How to talk to someone about their substance abuse: an angry confrontation will not get you where you want to be

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This article is brought to you in partnership with Novant Health. All opinions are our own.

Substance abuse is a difficult issue, especially when it affects a loved one. You may desperately want to see a change but may not know how to discuss the problem with the person. Often, intense emotions are also in the mix, causing judgment to be blurred and tension to run high.

We spoke with psychiatrist Dr. Kris Ruangchotvit (pronounced Roong-cha-vit) of Novant Health Psychiatric Associates to learn more about how to approach someone who may be dealing with substance abuse issues.

Recognizing the problem

How do you know if a loved one truly has difficulty with, say, alcohol or opioids? The person may have a problem if they feel like they need to use more of the substance to get the same effect. For example, they may start drinking four beers in an evening when before they were content with two.

Also, a person who has difficulty curtailing their usage may be in danger of a substance abuse problem. The same goes for someone who starts missing daily obligations because of substance use. Symptoms of withdrawal, such as anxiety when the person has not used their substance for a while, are also signs of addiction.

Understanding the person’s issue

Dr. Ruangchotvit had tips for talking to your loved one, but first, it is important to understand their struggle.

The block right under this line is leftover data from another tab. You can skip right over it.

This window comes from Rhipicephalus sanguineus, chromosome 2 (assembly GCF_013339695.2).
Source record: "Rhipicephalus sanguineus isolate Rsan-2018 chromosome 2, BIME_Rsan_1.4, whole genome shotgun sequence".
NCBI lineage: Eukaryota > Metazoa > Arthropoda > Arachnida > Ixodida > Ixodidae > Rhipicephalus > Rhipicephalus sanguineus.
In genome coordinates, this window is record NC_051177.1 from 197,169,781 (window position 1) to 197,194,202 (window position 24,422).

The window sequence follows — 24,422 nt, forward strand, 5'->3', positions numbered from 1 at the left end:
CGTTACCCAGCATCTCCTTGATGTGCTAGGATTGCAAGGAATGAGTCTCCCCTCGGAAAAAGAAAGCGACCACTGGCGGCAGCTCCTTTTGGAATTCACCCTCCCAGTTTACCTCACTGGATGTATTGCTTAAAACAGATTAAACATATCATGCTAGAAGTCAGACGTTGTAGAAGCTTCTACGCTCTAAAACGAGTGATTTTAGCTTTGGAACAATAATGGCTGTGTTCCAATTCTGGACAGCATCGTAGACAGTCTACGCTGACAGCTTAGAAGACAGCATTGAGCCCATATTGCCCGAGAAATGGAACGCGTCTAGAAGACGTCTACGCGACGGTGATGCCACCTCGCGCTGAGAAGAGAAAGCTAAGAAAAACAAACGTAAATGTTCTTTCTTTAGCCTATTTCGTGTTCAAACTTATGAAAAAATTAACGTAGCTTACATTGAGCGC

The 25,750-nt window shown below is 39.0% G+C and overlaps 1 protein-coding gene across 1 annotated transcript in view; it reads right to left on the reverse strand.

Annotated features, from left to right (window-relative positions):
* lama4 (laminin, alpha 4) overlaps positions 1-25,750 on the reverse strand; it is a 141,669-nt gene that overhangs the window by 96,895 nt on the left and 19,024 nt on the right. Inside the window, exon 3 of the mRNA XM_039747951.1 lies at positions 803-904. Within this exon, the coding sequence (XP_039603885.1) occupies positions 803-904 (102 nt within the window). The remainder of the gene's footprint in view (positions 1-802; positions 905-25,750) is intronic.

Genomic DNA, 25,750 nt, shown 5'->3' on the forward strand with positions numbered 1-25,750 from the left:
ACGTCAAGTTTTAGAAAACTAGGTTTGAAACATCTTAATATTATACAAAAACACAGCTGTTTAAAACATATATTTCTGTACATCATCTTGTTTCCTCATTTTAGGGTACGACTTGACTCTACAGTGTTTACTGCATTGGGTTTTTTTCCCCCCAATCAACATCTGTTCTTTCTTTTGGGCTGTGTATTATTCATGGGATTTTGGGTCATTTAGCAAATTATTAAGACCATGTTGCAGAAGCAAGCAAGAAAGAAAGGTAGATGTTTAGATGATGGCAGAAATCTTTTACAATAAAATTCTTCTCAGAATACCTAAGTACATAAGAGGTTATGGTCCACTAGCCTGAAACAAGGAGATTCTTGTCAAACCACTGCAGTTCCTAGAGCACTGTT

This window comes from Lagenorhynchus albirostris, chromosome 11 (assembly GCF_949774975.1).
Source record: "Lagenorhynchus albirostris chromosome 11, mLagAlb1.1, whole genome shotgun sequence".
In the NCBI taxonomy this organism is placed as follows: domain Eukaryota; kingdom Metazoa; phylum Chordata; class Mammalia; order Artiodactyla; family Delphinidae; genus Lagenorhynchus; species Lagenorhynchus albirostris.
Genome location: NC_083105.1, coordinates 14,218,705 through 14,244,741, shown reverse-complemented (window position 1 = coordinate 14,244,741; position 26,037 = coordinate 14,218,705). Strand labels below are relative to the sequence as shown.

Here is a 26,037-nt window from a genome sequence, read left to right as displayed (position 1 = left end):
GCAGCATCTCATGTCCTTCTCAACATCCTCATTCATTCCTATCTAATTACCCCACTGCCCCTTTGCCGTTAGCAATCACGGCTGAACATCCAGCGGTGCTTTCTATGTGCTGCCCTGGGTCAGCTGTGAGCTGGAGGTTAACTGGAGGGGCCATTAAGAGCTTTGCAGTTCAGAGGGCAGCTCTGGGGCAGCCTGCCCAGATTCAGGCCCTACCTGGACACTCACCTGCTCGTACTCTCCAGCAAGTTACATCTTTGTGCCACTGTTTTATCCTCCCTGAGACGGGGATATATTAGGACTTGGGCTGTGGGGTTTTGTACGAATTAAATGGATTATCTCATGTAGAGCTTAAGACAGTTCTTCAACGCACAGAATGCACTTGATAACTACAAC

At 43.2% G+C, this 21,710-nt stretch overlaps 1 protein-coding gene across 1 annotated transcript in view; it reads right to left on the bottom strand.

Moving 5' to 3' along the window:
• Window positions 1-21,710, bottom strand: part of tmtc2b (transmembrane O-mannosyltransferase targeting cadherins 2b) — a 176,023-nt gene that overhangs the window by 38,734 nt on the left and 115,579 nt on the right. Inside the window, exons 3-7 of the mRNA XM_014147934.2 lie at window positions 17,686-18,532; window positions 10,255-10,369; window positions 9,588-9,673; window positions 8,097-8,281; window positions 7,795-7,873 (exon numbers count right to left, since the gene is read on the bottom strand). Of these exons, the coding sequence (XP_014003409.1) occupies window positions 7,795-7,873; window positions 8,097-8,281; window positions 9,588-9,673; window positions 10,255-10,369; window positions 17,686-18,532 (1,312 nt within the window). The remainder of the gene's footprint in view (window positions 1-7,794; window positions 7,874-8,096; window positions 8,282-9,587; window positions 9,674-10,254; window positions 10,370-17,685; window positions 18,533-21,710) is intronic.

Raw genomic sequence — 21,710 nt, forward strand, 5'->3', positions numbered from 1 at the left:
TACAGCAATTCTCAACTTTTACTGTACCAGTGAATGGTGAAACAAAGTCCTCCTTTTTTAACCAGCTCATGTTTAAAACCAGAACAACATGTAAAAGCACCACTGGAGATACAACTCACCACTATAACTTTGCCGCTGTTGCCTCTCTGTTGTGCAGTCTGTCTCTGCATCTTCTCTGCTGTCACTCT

At the heart of addiction are two culprits: biological and environmental triggers, he said. For some people over time, their body comes to actually need the substance or go into withdrawal. That’s why alcoholism, for example, is now considered a disease rather than simply “bad behavior.”

As for environmental factors, heavy substance use (think “bar-hopping) is often socially acceptable or encouraged. Marijuana becomes easier to obtain by the day in the U.S. This can create a feedback loop for the addict. They may want to cut back, but have trouble because of social settings, the ease of obtaining the substance, and the biological urge to seek the substance out.

Understanding these challenges can help gain the empathy needed to have a tough discussion.

Talking to the person

Now comes the hardest part: having the talk. The best way? Frame the discussion around the truth without blaming, Dr. Ruangchotvit said. “Yelling and blaming are human,” he said, “but chances are slim that it will lead to change.”

You should also focus on your feelings rather than their actions. Say something like: “I’m starting to realize that I am uncomfortable with how you behave when you drink a lot because it leads to such-and-such situation.” This is much better than “When you drink, you do such-and-such and you have a serious problem.”

Blaming the person only makes them shut down and become defensive. That gets you nowhere. When you are open to their struggle and empathize with them, you show them that you are truly on their side and they are not alone. That increases your chances of a productive discussion, which is the primary goal.

“The first thing is getting the person on board,” Dr. Ruangchotvit said. Without that, all the treatment in the world will not be able to help them.

Resources for you and your loved one

There are many treatments and programs available to help you and your loved one. You are far from alone. Consider talking to their doctor about medications, group settings, and even one-on-one therapy sessions. To start, check out these resources:

Novant Health behavioral health specialists can help you deal with issues and regain control of your life. They’re available 24 hours per day to provide care to children, adolescents, and adults.

How therapy works

Learning to say no

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